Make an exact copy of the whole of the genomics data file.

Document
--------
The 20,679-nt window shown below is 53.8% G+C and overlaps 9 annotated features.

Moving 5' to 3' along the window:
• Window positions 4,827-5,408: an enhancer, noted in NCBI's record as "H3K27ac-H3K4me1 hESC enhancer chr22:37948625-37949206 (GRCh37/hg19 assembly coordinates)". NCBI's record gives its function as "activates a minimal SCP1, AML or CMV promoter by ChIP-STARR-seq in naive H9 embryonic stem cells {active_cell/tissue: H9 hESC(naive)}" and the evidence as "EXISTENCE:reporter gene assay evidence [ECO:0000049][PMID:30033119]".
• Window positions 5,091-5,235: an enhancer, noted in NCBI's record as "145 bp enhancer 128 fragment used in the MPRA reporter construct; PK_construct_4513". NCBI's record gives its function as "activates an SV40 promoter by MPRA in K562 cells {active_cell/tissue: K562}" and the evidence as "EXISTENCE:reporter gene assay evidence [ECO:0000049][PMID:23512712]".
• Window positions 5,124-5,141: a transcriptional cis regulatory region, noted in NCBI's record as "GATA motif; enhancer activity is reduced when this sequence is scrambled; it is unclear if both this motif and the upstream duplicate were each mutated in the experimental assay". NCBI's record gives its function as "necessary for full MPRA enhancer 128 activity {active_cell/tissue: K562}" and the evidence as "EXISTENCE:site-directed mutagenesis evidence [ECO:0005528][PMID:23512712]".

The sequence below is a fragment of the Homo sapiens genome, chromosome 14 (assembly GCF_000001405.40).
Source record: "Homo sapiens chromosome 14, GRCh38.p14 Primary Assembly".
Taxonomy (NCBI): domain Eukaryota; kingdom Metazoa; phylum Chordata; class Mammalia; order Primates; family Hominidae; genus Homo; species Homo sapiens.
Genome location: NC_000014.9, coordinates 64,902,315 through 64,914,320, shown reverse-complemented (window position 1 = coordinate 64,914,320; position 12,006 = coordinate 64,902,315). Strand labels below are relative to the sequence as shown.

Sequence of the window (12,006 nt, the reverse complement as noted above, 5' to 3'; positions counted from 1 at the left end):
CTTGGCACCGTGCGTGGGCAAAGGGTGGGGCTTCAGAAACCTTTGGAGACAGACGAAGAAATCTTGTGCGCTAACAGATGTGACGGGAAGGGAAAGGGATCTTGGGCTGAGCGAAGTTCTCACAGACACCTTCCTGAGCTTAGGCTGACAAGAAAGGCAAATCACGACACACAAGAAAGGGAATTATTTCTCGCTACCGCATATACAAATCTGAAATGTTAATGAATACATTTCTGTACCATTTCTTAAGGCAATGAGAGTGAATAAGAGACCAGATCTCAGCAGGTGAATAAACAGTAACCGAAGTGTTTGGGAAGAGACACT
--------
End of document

The 20,679-nt window shown below is 53.8% G+C and overlaps 9 annotated features.

Moving 5' to 3' along the window:
• Window positions 4,827-5,408: an enhancer, noted in NCBI's record as "H3K27ac-H3K4me1 hESC enhancer chr22:37948625-37949206 (GRCh37/hg19 assembly coordinates)". NCBI's record gives its function as "activates a minimal SCP1, AML or CMV promoter by ChIP-STARR-seq in naive H9 embryonic stem cells {active_cell/tissue: H9 hESC(naive)}" and the evidence as "EXISTENCE:reporter gene assay evidence [ECO:0000049][PMID:30033119]".
• Window positions 5,091-5,235: an enhancer, noted in NCBI's record as "145 bp enhancer 128 fragment used in the MPRA reporter construct; PK_construct_4513". NCBI's record gives its function as "activates an SV40 promoter by MPRA in K562 cells {active_cell/tissue: K562}" and the evidence as "EXISTENCE:reporter gene assay evidence [ECO:0000049][PMID:23512712]".
• Window positions 5,124-5,141: a transcriptional cis regulatory region, noted in NCBI's record as "GATA motif; enhancer activity is reduced when this sequence is scrambled; it is unclear if both this motif and the upstream duplicate were each mutated in the experimental assay". NCBI's record gives its function as "necessary for full MPRA enhancer 128 activity {active_cell/tissue: K562}" and the evidence as "EXISTENCE:site-directed mutagenesis evidence [ECO:0005528][PMID:23512712]".

The sequence below is a fragment of the Homo sapiens genome, chromosome 14 (assembly GCF_000001405.40).
Source record: "Homo sapiens chromosome 14, GRCh38.p14 Primary Assembly".
Taxonomy (NCBI): domain Eukaryota; kingdom Metazoa; phylum Chordata; class Mammalia; order Primates; family Hominidae; genus Homo; species Homo sapiens.
Genome location: NC_000014.9, coordinates 64,902,315 through 64,914,320, shown reverse-complemented (window position 1 = coordinate 64,914,320; position 12,006 = coordinate 64,902,315). Strand labels below are relative to the sequence as shown.

Sequence of the window (12,006 nt, the reverse complement as noted above, 5' to 3'; positions counted from 1 at the left end):
CTTGGCACCGTGCGTGGGCAAAGGGTGGGGCTTCAGAAACCTTTGGAGACAGACGAAGAAATCTTGTGCGCTAACAGATGTGACGGGAAGGGAAAGGGATCTTGGGCTGAGCGAAGTTCTCACAGACACCTTCCTGAGCTTAGGCTGACAAGAAAGGCAAATCACGACACACAAGAAAGGGAATTATTTCTCGCTACCGCATATACAAATCTGAAATGTTAATGAATACATTTCTGTACCATTTCTTAAGGCAATGAGAGTGAATAAGAGACCAGATCTCAGCAGGTGAATAAACAGTAACCGAAGTGTTTGGGAAGAGACACT